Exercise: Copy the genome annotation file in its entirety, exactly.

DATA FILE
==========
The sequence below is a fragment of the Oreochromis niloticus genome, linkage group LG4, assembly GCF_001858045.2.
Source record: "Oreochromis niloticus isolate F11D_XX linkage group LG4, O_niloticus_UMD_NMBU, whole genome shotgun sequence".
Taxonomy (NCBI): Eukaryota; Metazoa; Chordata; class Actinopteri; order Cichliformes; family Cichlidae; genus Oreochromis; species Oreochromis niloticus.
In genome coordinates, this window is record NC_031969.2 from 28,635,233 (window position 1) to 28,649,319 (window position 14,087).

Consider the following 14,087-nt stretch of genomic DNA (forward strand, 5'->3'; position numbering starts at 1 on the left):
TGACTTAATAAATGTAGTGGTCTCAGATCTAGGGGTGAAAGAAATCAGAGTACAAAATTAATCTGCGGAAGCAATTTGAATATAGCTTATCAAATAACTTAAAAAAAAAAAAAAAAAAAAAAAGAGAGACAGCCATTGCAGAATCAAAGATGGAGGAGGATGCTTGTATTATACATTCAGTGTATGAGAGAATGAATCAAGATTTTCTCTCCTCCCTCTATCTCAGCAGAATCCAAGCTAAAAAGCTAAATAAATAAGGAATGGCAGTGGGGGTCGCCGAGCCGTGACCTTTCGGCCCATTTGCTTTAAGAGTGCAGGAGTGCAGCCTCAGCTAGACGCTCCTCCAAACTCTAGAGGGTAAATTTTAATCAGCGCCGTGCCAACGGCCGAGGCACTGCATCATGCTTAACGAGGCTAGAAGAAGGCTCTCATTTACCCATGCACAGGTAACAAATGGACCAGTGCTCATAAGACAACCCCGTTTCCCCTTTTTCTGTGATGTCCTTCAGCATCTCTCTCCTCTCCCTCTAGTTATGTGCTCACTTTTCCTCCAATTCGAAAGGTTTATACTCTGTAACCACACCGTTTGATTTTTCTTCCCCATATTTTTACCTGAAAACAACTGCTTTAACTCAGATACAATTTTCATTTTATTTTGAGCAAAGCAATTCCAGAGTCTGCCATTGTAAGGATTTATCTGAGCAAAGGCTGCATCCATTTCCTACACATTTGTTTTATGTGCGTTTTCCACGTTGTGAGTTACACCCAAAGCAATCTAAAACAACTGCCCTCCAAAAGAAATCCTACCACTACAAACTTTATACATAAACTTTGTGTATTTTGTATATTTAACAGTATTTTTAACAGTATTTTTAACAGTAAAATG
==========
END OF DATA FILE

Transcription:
The sequence below is a fragment of the Oreochromis niloticus genome, linkage group LG4, assembly GCF_001858045.2.
Source record: "Oreochromis niloticus isolate F11D_XX linkage group LG4, O_niloticus_UMD_NMBU, whole genome shotgun sequence".
Taxonomy (NCBI): Eukaryota; Metazoa; Chordata; class Actinopteri; order Cichliformes; family Cichlidae; genus Oreochromis; species Oreochromis niloticus.
In genome coordinates, this window is record NC_031969.2 from 28,635,233 (window position 1) to 28,649,319 (window position 14,087).

Consider the following 14,087-nt stretch of genomic DNA (forward strand, 5'->3'; position numbering starts at 1 on the left):
TGACTTAATAAATGTAGTGGTCTCAGATCTAGGGGTGAAAGAAATCAGAGTACAAAATTAATCTGCGGAAGCAATTTGAATATAGCTTATCAAATAACTTAAAAAAAAAAAAAAAAAAAAAAAGAGAGACAGCCATTGCAGAATCAAAGATGGAGGAGGATGCTTGTATTATACATTCAGTGTATGAGAGAATGAATCAAGATTTTCTCTCCTCCCTCTATCTCAGCAGAATCCAAGCTAAAAAGCTAAATAAATAAGGAATGGCAGTGGGGGTCGCCGAGCCGTGACCTTTCGGCCCATTTGCTTTAAGAGTGCAGGAGTGCAGCCTCAGCTAGACGCTCCTCCAAACTCTAGAGGGTAAATTTTAATCAGCGCCGTGCCAACGGCCGAGGCACTGCATCATGCTTAACGAGGCTAGAAGAAGGCTCTCATTTACCCATGCACAGGTAACAAATGGACCAGTGCTCATAAGACAACCCCGTTTCCCCTTTTTCTGTGATGTCCTTCAGCATCTCTCTCCTCTCCCTCTAGTTATGTGCTCACTTTTCCTCCAATTCGAAAGGTTTATACTCTGTAACCACACCGTTTGATTTTTCTTCCCCATATTTTTACCTGAAAACAACTGCTTTAACTCAGATACAATTTTCATTTTATTTTGAGCAAAGCAATTCCAGAGTCTGCCATTGTAAGGATTTATCTGAGCAAAGGCTGCATCCATTTCCTACACATTTGTTTTATGTGCGTTTTCCACGTTGTGAGTTACACCCAAAGCAATCTAAAACAACTGCCCTCCAAAAGAAATCCTACCACTACAAACTTTATACATAAACTTTGTGTATTTTGTATATTTAACAGTATTTTTAACAGTATTTTTAACAGTAAAATG